Article by Christina Nealson
Crestone pyramid – November 1994 – Colorado Central Magazine
You remember the polished pink granite pyramid, the “architectural masterpiece” transmitted by the Ascended Masters to aid the enlightened to move from the third dimension to the fifth?
Well, in case you missed the first episode…
Many years ago, Dr. Norma Milanovich, a former home economics teacher from Albuquerque, began channeling with some extraterrestrials who contacted her from a starship hovering near earth. Originally from the star Arcturus, those extraterrestrials came, according to Milanovich, in order to help earthlings move into a higher dimension, and from them, Milanovich has learned many things — enough to write a book, We The Arcturians.
Ascended Master Kuthumi, the Arcturians’ principal spokesman, is not new to this earth, however. In fact, Milanovich claims that in past lives, Kuthumi was known to earthlings as Pythagoras, Shah Jahan (who built the Taj Mahal), John (the apostle of Jesus), St. Francis of Assisi, and as Koot Humi Lal Singh, a native of India educated at Oxford.
And historically, Kuthumi isn’t new to channeling, either. To those whose beliefs encompass communication with non-earthly beings, Kuthumi is an old associate who started contacting Madame Helena Blavatsky, one of the founders of the Theosophical Society, back in the nineteenth century. Kuthumi currently communicates with numerous adherents, and his messages can often be read in “New Age” publications.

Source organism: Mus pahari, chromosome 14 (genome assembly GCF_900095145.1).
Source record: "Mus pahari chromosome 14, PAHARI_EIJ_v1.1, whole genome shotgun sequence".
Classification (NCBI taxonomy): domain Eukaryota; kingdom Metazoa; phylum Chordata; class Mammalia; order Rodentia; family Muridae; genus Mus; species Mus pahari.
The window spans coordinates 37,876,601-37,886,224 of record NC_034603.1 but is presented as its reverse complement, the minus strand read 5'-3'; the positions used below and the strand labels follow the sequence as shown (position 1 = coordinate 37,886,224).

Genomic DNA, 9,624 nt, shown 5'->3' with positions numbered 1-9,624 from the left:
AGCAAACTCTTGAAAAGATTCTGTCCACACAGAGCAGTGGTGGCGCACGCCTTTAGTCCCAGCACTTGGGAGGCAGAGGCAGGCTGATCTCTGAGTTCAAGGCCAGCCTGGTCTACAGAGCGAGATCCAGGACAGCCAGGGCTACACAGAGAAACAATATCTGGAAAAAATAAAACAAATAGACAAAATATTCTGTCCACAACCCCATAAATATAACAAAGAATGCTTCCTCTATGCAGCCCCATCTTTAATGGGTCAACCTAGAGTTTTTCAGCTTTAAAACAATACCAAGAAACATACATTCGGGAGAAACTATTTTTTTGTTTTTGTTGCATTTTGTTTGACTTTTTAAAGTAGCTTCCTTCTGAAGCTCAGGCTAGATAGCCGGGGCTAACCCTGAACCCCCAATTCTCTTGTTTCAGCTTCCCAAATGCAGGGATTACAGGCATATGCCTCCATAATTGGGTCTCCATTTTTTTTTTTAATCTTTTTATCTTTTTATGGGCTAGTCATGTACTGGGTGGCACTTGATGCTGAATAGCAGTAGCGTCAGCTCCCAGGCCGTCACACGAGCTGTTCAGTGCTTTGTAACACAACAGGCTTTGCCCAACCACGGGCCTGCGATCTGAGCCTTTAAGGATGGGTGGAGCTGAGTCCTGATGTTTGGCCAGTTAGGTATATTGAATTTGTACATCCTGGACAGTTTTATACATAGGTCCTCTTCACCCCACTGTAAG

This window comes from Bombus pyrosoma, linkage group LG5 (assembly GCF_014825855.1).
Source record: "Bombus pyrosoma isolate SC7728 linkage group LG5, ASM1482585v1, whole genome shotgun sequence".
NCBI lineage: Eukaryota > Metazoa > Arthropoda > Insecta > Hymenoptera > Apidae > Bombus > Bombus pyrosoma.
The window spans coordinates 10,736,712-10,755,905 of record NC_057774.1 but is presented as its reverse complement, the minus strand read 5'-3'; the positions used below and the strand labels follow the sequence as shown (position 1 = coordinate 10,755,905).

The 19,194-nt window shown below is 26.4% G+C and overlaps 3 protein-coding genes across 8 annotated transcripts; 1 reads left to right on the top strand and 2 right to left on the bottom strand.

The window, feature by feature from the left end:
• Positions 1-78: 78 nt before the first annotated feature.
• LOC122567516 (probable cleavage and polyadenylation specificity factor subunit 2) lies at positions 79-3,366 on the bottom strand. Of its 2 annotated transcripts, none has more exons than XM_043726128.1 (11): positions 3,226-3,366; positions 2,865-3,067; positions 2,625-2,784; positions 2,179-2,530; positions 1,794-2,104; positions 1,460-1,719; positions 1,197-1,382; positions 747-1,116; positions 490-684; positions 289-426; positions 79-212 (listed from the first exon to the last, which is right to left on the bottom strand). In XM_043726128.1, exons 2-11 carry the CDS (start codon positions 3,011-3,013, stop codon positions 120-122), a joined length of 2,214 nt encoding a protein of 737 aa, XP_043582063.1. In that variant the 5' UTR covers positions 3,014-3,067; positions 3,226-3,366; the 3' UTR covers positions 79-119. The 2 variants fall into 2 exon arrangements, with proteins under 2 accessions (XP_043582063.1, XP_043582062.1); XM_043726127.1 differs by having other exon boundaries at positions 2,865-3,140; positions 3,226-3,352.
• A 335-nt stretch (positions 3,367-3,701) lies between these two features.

Of interest in Central Colorado is that Milanovich now contends that Kuthumi has chosen her to oversee the building of a huge pink granite pyramid somewhere in the United States. One “sacred” site under consideration by Ascended Master Kuthumi is in the San Luis Valley.
According to Milanovich — and her Trinity Foundation, an organization founded to implement the Arcturians’ plans — such an edifice is necessary for the enlightenment of humankind, and must go on whatever site Kuthumi designates.
When Colorado Central published an article about the pyramid proposal last March, most residents of Saguache County were less than thrilled at the prospect of hosting the Arcturians’ plans for Earth’s salvation.
But at that point, Milanovich hadn’t communicated with valley residents in a year, so residents were fairly content to hope that their homeland had been rejected by the Arcturians.
Ask around Crestone today, however, and no one seems to know what’s happening. Folks aren’t sure whether to breathe a sigh of relief, or to extend their antennae a little further in an act of healthy paranoia.
EVEN THOUGH no physical pyramid has materialized, people associated with it — members of the Council of Twelve of the Trinity Foundation — have recently materialized in Crestone as property owners and construction clients.
Two are building homes. Mark Jacobi, fire chief and outspoken pyramid adversary, owns a home next door to one of the Council members, Dr. Shirley McCune, and he’s not pleased with the height and scope of her three-story, several-hundred- thousand-dollar home, now under construction.
Shirley’s neighbor is Dr. Norma Milanovich, herself, the executive director of the Trinity Foundation. But Milanovich’s lot is vacant at the moment.